‘Mago’ mania: At All-Star Game, everybody’s talking about Cubs’ Javy Baez
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WASHINGTON — What was he going to do, lose his cool? Lose his confidence? Check his swagger at the door?
That wouldn’t have been Javy Baez. And so when Baez heard rumor after rumor that the Cubs were looking to trade him, he shrugged his shoulders and kept playing.
This was during the latter stages of the Cubs’ rebuild under team president Theo Epstein and his team of whizzes. Baez — like fellow 2018 All-Star Willson Contreras — had been a Jim Hendry draft pick, taken ninth overall in 2011. At some point, perhaps when he failed to make the big-league squad out of spring training in 2015, he figured he was a goner.
“I did at one [time],” the 25-year-old infielder said. “It’s like, ‘OK, the rumor is out there and everybody is talking about it.’ And at the same time, I was like, ‘I’m here right now, and I can’t control if I get traded.’
“But everything happens for a reason. I don’t think any team will trade a player if it’s not to help, if it’s not to make a team better. That’s the way I look at it. We don’t control that. If you play with it [on your mind], then you will struggle more than you already do.”
A trade of Baez now would turn Chicago upside-down. His “it” factor was off the charts from the moment he set foot in Nationals Park. There was more talk about the Orioles’ Manny Machado, the hottest trade prospect of the season. There was the expected fawning over Nationals stars Bryce Harper and Max Scherzer. But no one moved the needle with fellow All-Stars more than Baez. An example of this came when Harper, after winning the Home Run Derby, turned a question about the Braves’ Freddie Freeman into an answer about Baez.
“Baez, he’s one of my favorite players in all of baseball,” Harper said. “Just the way he plays, his swag and the way he plays the game, the way he uncoils and the way he thinks.”
Harper was still laughing at a question Baez asked him before the Derby: “If I get tired on the right side, can I hit on the left side?”
“That would be epic,” Harper told him.
It would’ve been pure magic. Perhaps a tad ridiculous, too, but Baez probably would’ve looked as cool trying as he does routinely pulling off special defensive plays.
“To see the Javy Baez show pretty much the whole year, it’s been special,” teammate Kyle Schwarber said.
Pitcher Jon Lester has been singing Baez’s praises lately, telling a group of reporters from Chicago and Boston, his old stomping grounds, that Baez is the best infielder he’s ever played with.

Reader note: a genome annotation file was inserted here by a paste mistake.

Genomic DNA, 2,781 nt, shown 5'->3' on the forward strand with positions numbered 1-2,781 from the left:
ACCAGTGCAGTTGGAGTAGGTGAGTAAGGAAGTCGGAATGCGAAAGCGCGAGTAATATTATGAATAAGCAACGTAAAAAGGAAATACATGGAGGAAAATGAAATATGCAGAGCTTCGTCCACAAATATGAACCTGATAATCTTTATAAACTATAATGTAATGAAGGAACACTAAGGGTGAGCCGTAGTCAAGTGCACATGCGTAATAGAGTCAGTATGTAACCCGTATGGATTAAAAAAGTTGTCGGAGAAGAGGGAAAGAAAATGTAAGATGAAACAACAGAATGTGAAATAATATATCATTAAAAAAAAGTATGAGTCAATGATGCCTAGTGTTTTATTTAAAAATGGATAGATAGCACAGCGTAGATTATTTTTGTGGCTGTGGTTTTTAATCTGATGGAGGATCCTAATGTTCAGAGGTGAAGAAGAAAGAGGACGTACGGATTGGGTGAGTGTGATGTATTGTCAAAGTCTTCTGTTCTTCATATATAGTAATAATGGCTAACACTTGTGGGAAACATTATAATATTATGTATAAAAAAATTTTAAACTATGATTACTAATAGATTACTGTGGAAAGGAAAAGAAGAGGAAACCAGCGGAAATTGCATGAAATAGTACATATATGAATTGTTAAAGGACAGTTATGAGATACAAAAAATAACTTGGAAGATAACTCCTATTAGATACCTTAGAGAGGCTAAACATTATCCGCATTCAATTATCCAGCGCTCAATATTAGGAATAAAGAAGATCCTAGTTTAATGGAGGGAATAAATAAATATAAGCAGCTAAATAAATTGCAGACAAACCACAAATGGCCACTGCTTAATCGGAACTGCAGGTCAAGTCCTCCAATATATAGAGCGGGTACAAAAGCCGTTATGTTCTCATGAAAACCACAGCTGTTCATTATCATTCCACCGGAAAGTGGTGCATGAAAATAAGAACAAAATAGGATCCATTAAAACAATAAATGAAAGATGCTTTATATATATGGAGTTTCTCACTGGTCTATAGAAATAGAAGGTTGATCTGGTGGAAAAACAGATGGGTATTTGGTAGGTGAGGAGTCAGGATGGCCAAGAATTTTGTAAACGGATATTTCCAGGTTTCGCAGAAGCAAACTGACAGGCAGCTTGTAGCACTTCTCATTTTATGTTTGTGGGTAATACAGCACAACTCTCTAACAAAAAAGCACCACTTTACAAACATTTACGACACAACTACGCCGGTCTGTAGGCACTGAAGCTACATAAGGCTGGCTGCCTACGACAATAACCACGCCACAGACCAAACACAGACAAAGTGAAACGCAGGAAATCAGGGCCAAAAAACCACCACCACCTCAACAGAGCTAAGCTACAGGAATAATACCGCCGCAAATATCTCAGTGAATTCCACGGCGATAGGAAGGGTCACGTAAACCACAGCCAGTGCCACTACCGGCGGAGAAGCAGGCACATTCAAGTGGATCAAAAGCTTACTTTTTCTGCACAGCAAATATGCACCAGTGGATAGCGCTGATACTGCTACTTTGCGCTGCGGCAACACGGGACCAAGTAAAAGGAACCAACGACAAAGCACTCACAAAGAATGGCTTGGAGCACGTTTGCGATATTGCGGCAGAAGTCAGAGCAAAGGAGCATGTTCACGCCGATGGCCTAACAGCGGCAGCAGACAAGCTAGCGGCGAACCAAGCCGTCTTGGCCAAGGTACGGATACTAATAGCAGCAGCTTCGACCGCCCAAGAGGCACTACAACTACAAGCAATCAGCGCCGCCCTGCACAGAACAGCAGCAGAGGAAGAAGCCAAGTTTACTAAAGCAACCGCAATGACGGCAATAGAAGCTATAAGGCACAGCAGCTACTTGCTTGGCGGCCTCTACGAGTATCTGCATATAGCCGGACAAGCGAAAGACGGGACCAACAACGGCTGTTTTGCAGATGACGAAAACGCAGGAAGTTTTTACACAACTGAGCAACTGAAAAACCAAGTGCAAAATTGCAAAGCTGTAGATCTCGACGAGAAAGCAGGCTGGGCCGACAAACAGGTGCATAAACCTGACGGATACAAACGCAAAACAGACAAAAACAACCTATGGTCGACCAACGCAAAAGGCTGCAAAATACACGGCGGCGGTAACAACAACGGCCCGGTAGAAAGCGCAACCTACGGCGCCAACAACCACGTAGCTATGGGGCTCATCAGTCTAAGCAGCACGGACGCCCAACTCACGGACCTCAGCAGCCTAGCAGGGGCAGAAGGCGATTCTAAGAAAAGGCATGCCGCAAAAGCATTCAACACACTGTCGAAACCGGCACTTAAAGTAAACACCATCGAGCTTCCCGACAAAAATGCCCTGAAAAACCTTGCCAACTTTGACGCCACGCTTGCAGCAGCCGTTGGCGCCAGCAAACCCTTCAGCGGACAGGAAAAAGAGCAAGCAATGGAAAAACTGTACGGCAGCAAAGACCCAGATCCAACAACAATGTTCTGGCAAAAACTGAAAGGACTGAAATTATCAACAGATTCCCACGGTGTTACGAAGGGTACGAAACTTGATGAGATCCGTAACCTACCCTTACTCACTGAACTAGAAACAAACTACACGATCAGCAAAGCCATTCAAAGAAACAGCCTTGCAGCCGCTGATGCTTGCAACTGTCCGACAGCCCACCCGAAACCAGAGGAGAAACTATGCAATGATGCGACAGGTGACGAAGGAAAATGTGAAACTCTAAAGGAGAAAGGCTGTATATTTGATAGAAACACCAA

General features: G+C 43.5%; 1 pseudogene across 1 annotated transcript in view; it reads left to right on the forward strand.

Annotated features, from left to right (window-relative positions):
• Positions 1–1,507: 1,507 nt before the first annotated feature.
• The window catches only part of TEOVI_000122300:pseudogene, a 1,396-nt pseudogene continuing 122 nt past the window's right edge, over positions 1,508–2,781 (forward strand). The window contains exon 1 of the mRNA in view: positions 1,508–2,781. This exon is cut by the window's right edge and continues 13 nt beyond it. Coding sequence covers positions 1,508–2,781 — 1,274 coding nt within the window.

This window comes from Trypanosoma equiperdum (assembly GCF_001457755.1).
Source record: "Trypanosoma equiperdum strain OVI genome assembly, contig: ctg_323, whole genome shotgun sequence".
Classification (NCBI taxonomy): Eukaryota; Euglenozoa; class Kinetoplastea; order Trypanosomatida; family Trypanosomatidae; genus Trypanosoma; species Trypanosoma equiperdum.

“And that speaks highly,” Lester said. “I’ve played with some good ones. [Dustin] Pedroia, [Mike] Lowell, [Adrian] Beltre at third. These guys are pretty special defenders and players, [but] Javy’s athleticism just kind of makes him above and beyond those guys.”
Lester described being up to bat in the 2016 NLCS and watching Baez steal home.
“I don’t think people really understand how he can control his body and just stop and go in a different direction,” he said. “For me, that was probably the most impressive play I’ve ever seen live and in person.”
Giants shortstop Brandon Crawford, one of the game’s elite defenders, called Baez one of the most fun players out there.
“He brings energy and a lot of athleticism to baseball,” Crawford said. “I think a lot of people enjoy watching that. And then his power, his speed on the bases — he can change a game at any time.”
Brewers right fielder Christian Yelich has played against Baez since their days in the minors.
“He’s one of the best fielders — I can’t call him second base or shortstop because he plays all over the place — but just one of the best fielders I’ve seen,” Yelich said. “Wherever he’s at, it’s probably the most exciting place on the field.”
Cubs manager Joe Maddon has likened Baez to Roberto Alomar, Manny Ramirez, even Willie Mays. How’s that for a compliment?
“I don’t think it’s a good match to compare me with Robbie Alomar because he’s one of the greatest second basemen, for me,” Baez said. “He’s my favorite.
“But at the same time, there’s [Robinson] Cano out there, [Jose] Altuve’s out there, Dee Gordon’s out there. They’re right here now. They’re playing when I’m playing. I would love to be compared with them. I’m not saying I’m better than them.”
Maybe he is and maybe he isn’t. But there’s no one out-Baezing Baez these days.
“I love the way he plays,” Brewers first baseman Jesus Aguilar said. “He puts out 100 percent on the field, and everybody can see it. He loves the game, and he should.
“I’ve just got to say it: He’s ‘El Mago.’ ”
Contributing: Gordon Wittenmyer